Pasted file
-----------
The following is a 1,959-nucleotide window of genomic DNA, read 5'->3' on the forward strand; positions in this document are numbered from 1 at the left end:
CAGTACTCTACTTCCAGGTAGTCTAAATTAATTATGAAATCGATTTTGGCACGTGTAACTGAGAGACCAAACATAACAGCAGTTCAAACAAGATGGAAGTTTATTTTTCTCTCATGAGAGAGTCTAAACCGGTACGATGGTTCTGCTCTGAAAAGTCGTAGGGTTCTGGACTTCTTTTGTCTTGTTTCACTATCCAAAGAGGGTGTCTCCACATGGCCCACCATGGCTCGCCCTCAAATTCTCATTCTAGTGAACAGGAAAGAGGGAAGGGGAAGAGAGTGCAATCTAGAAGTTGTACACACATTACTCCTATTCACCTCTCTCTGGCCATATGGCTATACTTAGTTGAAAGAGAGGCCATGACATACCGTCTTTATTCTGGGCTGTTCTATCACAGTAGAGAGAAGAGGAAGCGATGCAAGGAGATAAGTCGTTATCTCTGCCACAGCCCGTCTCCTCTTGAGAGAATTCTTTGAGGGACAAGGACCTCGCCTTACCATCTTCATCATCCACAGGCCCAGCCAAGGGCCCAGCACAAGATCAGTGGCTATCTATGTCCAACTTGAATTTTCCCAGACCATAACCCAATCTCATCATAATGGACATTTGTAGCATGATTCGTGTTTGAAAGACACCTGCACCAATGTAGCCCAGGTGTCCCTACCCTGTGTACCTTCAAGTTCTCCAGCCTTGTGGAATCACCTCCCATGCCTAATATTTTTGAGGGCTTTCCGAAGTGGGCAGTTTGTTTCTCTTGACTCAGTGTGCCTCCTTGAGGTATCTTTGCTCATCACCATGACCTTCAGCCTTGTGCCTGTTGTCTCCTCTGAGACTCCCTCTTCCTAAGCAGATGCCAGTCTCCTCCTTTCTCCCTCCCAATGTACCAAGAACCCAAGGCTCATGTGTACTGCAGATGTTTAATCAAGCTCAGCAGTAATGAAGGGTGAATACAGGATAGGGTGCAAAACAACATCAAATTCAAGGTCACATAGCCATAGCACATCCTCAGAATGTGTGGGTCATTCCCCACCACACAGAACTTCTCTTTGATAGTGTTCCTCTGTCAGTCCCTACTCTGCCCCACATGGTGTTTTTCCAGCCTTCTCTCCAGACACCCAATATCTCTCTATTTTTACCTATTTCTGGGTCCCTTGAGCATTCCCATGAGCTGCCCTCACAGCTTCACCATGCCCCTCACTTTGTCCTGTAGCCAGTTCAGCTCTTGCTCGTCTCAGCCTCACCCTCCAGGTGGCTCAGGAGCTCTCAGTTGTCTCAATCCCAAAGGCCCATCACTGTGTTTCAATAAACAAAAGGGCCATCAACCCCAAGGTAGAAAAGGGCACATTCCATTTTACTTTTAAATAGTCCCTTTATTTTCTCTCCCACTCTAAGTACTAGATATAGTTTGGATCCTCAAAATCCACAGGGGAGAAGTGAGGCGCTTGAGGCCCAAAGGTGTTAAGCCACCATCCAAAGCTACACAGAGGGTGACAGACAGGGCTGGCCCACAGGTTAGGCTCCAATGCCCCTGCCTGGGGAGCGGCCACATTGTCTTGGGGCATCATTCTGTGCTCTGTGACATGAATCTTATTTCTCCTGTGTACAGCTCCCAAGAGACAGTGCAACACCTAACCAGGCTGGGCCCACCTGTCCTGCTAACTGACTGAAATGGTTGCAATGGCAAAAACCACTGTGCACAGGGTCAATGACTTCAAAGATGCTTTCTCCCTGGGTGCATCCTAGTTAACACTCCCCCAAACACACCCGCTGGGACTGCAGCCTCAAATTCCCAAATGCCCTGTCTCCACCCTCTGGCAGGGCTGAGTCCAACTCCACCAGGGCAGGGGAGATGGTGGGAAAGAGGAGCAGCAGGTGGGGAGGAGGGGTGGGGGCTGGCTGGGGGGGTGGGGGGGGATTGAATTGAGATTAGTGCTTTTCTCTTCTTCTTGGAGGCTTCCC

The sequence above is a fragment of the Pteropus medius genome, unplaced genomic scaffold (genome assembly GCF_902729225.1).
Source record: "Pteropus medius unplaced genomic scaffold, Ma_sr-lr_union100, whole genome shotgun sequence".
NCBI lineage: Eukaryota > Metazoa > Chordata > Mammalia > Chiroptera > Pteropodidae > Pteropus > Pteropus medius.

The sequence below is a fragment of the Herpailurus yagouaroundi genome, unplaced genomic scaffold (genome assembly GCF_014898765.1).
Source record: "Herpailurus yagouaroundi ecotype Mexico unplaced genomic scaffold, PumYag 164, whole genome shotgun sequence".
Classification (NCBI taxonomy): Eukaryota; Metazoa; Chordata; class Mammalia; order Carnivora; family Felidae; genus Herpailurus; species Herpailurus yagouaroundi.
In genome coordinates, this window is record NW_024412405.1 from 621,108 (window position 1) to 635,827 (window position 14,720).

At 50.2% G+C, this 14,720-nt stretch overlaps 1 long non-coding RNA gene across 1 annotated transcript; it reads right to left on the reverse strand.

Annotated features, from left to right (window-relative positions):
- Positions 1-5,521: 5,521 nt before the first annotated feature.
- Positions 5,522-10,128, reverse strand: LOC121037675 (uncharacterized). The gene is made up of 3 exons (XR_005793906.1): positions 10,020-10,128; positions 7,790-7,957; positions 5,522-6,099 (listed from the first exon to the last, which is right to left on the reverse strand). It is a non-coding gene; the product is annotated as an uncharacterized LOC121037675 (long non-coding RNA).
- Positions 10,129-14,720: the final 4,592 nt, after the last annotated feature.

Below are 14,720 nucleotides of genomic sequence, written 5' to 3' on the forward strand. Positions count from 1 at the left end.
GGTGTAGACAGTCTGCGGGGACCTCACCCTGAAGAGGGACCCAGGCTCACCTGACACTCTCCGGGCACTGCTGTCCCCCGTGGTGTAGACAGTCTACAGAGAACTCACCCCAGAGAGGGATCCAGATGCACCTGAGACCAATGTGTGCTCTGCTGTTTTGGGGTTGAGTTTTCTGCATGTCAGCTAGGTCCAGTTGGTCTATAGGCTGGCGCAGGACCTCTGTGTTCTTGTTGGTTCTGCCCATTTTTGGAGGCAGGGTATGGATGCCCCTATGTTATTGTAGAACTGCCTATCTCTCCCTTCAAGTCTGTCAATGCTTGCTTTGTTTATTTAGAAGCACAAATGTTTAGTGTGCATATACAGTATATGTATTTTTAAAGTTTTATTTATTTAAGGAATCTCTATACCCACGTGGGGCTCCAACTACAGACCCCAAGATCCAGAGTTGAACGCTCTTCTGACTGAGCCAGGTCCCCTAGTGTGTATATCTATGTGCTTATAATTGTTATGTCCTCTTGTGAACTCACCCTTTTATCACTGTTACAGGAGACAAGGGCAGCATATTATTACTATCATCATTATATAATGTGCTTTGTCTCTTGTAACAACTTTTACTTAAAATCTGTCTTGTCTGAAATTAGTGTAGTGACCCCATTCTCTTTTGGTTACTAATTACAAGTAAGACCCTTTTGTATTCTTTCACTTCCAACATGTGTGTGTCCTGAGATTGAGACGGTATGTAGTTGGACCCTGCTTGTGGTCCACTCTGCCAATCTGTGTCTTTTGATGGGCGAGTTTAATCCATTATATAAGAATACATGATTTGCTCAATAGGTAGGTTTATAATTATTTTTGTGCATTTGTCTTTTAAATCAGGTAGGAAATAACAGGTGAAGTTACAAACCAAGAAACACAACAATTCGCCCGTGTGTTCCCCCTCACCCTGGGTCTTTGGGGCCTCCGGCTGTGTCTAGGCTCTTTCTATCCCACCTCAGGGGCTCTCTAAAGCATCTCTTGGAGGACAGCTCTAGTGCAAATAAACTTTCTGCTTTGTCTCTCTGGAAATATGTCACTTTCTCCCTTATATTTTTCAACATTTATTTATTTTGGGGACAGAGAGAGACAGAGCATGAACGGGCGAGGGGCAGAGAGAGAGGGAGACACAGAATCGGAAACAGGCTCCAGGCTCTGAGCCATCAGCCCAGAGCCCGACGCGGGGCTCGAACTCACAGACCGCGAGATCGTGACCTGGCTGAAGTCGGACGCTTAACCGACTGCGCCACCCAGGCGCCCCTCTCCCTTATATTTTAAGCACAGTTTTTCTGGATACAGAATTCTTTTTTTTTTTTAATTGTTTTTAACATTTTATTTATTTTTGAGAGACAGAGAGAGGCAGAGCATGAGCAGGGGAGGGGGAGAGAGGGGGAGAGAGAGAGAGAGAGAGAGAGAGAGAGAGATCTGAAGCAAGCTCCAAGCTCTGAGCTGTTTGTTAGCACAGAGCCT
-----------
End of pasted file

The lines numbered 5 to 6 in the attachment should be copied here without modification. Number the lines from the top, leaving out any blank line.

NCBI lineage: Eukaryota > Metazoa > Chordata > Mammalia > Chiroptera > Pteropodidae > Pteropus > Pteropus medius.

The sequence below is a fragment of the Herpailurus yagouaroundi genome, unplaced genomic scaffold (genome assembly GCF_014898765.1).